Embezzlement is when a person is entrusted with your property and converts it to their own use and/or refuses to return it. If a person refuses to return property, then a demand notice is required. You must demand the return of your property, in writing, and allow 10 days for the person to return it. A return receipt is required or other form of verified service.
Obtaining Money Under False Pretenses
This type of crime is where the person is fooled or tricked into providing money. The money is obtained through deceit or false representation. Similar to embezzlement, it is recommended that a demand is made to return the property. Depending upon the circumstances, this may not be necessary.
Did you receive a phone call or an email about winning a contest or court settlement? Do they want you to send them money in order to receive the funds? These are scams. DO NOT participate or send money.
Grandparents / Bail / Accident
These types of scams use social media to find likely victims. People are contacted for a wide range of reasons. Your grandson is in jail, your daughter hit a police car, your son is being held hostage, or your cousin needs to pay a new bail amount. These are scams and the criminal often wants payment in an abnormal way. If you can’t walk in the door and hand them cash or talk directly to the law enforcement agency, it is a scam. The perpetrators target the unsuspecting and send the person into a panic. The panic mode disrupts the victim’s thinking and the criminal is given access to funds.
Don’t be afraid to hang up the phone and call the person they are claiming to be holding or the person that is being placed on bail. Please contact law enforcement immediately.
If you receive a call saying the person is from the IRS and they are coming to arrest you, it is likely a scam. Please DO NOT send any money, verify personal information, or entertain their ideas about payment.
The IRS will not:
- Call you to demand immediate payment.
- Call you if you owe taxes without first sending you a bill in the mail.
- Demand that you pay taxes and not allow you to question or appeal the amount you owe.
- Require that you pay your taxes a certain way. For instance, require that you pay with a prepaid debit card.
- Ask for your credit or debit card numbers over the phone.
- Threaten to bring in police or other agencies to arrest you for not paying.
Microsoft and Apple do not call you to tell you about something being wrong with your computer. Do not entertain their attempt to remotely access your computer.
By allowing them remote access, they will take over your computer, steal your personal information, and have you pay them in the process. Hang up the phone and do not talk to them.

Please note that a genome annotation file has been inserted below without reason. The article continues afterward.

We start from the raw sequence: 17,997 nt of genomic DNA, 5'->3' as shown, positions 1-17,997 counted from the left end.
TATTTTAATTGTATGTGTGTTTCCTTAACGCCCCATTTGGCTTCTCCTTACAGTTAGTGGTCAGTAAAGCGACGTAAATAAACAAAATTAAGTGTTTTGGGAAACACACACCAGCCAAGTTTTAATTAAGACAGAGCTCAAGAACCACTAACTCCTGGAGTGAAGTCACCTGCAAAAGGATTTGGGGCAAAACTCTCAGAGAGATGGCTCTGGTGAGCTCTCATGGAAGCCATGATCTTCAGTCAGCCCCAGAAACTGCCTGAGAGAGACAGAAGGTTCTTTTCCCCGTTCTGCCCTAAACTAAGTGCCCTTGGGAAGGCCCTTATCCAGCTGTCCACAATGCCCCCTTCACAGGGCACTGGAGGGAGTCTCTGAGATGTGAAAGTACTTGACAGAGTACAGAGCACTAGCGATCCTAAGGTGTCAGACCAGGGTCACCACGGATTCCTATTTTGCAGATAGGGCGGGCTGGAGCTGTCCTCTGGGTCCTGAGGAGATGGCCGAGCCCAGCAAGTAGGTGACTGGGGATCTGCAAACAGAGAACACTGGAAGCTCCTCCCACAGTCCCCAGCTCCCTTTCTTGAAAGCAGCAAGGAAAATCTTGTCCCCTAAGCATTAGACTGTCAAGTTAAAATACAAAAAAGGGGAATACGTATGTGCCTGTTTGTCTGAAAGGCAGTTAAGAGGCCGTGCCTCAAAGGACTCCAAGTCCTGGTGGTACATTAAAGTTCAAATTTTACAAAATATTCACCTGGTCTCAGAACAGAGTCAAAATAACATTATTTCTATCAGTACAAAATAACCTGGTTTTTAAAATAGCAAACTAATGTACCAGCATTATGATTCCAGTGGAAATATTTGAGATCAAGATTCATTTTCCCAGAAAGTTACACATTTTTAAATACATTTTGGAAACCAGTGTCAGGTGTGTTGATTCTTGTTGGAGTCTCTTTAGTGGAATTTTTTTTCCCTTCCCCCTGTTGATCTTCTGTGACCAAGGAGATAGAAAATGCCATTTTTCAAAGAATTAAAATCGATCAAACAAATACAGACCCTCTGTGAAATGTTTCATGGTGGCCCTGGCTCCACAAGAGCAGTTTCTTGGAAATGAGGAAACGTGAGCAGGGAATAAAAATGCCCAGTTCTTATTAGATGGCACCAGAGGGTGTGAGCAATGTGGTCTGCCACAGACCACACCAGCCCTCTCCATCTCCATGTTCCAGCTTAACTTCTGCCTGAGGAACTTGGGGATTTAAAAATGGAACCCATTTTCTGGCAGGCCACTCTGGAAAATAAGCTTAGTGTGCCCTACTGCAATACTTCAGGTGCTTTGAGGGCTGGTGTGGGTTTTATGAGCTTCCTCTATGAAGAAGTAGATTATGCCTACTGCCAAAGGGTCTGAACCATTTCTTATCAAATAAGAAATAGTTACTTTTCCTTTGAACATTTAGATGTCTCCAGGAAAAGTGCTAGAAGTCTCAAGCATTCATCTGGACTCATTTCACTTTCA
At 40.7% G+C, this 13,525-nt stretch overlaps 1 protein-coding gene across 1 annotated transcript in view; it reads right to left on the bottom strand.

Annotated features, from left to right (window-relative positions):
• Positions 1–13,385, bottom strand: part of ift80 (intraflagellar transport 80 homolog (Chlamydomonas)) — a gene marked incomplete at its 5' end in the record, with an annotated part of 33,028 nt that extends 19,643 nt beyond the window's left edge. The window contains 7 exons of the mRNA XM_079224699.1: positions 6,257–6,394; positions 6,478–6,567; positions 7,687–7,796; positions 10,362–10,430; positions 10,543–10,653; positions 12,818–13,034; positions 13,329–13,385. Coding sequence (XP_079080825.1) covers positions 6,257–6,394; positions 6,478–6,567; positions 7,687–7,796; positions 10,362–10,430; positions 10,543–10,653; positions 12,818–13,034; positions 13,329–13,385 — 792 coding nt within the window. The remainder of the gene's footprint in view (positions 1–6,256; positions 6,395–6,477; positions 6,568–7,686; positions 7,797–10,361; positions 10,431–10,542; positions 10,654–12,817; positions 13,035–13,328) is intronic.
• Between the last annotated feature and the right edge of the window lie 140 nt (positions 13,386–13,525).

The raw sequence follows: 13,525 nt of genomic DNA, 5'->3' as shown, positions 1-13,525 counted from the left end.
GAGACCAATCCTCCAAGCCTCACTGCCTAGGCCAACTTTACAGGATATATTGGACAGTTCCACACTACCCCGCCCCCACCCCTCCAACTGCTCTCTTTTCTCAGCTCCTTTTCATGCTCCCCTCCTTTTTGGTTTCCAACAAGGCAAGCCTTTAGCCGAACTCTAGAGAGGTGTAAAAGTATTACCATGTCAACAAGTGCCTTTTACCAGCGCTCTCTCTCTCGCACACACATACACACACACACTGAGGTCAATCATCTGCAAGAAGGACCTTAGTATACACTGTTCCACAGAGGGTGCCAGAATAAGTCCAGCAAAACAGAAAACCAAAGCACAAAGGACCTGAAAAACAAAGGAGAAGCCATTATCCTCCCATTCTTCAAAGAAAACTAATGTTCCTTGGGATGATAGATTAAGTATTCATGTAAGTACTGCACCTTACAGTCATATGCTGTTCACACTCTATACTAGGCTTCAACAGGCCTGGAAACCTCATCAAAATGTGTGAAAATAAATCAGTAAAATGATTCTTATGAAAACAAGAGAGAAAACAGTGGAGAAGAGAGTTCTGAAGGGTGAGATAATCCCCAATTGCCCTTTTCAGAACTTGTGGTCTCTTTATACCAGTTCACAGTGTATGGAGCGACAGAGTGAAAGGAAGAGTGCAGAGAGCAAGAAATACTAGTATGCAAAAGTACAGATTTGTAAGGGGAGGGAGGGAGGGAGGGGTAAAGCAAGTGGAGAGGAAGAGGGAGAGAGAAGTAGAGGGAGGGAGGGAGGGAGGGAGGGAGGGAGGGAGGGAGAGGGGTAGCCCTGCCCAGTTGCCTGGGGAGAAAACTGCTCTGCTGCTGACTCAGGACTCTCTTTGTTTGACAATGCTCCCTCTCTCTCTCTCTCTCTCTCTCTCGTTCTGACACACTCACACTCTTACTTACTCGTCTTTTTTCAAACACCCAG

Be careful surfing the web and downloading information. It is very possible that ransomware or remote access programs can be downloaded, without your knowledge. If you are not sure about the website or receive weird pop-ups, quit looking at the website, close your browser, restart your computer, and run anti-malware along with anti-virus software.
iTunes / Western Union / Green Dot / Electronic Funds Transfer
It is common for criminals to request iTunes gift cards, Western Union, Green Dot cards or other electronic transfers of funds. Be extremely cautious when these payment types are requested. They are often funneled out of the country and directly into the hands of criminals. These types of payment requests should be immediate red flags.
Work From Home
Working from home is not an unusual concept. If you find an online ad or service, be very cautious in accepting these jobs, as scammers target this area. If you are being asked to cash a check and return some of the funds, the check is likely fraudulent and you will be held responsible for the stolen funds.
If you are asked to forward money or property, you are likely serving as a middleman in a larger scheme. While it may seem innocent, your actions are part of a laundering operation and may result in felony charges. Do not participate in this type of activity.
Did someone send you a check as part of a purchase or payment? If they overpay you or you are serving as a middleman, you are likely part of a scam. You will be held financially responsible for the fake check.
Trying to help someone, by cashing their alleged check, may lead to problems. If you are presented with a check and the check is not yours, do not cash it. Do not fall for the trick of cashing another person’s check, as you will be held financially and possibly criminally liable IF and WHEN the check returns as fraudulent.
Did you find a great online opportunity for being a secret shopper? Do they want you to buy items and ship them or have you cash the check and return part of the funds? These are scams and are not real. If it seems too easy, odds are you are being victimized.